The National Investigation Agency
Why in News:
- The National Investigation Agency launched a massive nationwide search operation in connection with anti-terror activities. The operation, being described as the “largest ever”, involves searches across 10 states, and has so far led to the arrest of as many as 100 people linked to the Popular Front of India (PFI).
What is the NIA?
- It is a central agency constituted under the NIA Act, 2008 mandated to investigate all the offences affecting the sovereignty, security and integrity of India, friendly relations with foreign states, and the offences under the statutory laws enacted to implement international treaties, agreements, conventions and resolutions of the United Nations, its agencies and other international organisations.
- These include terror acts and their possible links with crimes like smuggling of arms, drugs and fake Indian currency and infiltration from across the borders. The agency has the power to search, seize, arrest and prosecute those involved in such offences.
- The jurisdiction of National Investigation Agency (NIA) extends to the whole of India as per the NIA Act, 2008.
- Headquartered in Delhi
When did the NIA come into being?
- In the wake of the 26/11 Mumbai terror attack in November 2008, which shocked the entire world, the central government decided to establish the NIA.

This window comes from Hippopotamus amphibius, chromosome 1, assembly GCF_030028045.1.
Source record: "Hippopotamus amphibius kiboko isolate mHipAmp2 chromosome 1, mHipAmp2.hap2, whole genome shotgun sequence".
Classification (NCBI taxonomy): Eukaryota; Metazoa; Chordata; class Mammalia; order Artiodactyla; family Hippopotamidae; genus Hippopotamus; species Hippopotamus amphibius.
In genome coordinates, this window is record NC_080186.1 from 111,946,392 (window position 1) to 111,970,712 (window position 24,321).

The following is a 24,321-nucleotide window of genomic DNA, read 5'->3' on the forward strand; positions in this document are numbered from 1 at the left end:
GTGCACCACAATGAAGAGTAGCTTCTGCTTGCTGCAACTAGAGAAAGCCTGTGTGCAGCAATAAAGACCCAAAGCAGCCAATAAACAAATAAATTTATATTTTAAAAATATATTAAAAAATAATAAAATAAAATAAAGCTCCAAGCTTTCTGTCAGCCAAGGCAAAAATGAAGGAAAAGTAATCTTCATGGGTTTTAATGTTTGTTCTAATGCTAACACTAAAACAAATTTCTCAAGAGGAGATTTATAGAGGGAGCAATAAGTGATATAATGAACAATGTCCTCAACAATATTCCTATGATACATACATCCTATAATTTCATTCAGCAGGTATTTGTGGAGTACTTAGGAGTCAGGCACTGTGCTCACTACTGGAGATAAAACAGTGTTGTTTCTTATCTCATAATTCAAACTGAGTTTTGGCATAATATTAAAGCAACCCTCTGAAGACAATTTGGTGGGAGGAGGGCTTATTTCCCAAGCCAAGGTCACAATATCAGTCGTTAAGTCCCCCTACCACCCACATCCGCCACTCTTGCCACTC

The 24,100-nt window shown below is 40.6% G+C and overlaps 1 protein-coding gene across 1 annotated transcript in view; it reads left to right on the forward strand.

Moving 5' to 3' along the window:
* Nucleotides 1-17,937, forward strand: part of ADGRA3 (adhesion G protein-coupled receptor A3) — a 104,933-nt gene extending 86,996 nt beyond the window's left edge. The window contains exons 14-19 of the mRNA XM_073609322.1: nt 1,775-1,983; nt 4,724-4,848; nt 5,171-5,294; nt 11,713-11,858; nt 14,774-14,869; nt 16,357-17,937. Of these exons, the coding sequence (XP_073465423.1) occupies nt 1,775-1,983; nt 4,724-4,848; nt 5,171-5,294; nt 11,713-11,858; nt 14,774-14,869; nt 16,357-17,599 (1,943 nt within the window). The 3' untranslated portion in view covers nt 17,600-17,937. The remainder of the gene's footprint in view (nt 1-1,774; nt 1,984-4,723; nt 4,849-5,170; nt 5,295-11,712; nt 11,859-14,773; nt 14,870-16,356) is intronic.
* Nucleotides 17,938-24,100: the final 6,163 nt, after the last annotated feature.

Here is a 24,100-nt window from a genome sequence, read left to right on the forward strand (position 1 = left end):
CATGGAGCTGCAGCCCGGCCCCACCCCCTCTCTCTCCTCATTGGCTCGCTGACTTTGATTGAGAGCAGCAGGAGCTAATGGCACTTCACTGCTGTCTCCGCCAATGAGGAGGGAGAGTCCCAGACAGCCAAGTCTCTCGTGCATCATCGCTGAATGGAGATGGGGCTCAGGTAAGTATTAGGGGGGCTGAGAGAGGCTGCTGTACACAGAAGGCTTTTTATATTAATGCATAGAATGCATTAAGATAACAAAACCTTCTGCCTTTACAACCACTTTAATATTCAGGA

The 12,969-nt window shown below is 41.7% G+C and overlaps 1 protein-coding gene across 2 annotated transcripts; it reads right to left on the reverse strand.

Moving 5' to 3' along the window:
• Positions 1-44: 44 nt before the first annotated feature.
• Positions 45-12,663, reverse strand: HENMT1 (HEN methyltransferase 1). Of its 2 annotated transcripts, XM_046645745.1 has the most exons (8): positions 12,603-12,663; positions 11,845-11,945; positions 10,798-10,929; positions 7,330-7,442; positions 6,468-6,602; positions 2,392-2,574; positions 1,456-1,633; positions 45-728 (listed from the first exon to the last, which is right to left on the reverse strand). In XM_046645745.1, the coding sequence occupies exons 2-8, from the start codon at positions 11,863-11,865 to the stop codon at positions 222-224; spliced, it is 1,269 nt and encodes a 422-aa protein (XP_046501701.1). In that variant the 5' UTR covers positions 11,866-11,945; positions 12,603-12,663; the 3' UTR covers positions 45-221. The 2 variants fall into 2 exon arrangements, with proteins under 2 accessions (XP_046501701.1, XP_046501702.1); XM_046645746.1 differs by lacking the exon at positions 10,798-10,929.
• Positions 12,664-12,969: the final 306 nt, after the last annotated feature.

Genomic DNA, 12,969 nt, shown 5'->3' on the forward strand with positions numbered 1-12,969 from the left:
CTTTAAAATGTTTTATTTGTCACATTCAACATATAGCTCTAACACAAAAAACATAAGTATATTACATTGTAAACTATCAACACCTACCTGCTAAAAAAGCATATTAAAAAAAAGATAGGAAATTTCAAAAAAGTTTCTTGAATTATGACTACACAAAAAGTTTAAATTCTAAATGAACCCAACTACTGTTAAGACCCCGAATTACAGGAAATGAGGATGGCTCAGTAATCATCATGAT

- The agency came into existence on December 31, 2008, and started its functioning in 2009.
What are the scheduled offences?
- The schedule to the Act specifies a list of offences which are to be investigated and prosecuted by the NIA.
- The list includes the Explosive Substances Act, Atomic Energy Act, Unlawful Activities (Prevention) Act, Anti-Hijacking Act, Suppression of Unlawful Acts against Safety of Civil Aviation Act, SAARC Convention (Suppression of Terrorism) Act, Suppression of Unlawful Acts Against Safety of Maritime Navigation and Fixed Platforms on Continental Shelf Act, Weapons of Mass Destruction and their Delivery Systems (Prohibition of Unlawful Activities) Act and relevant offences under the Indian Penal Code, Arms Act and the Information Technology Act.
- In September 2020, the Centre empowered the NIA to also probe offences under the Narcotic Drugs and Psychotropic Substances Act that are connected to terror cases.
How wide is the NIA’s jurisdiction?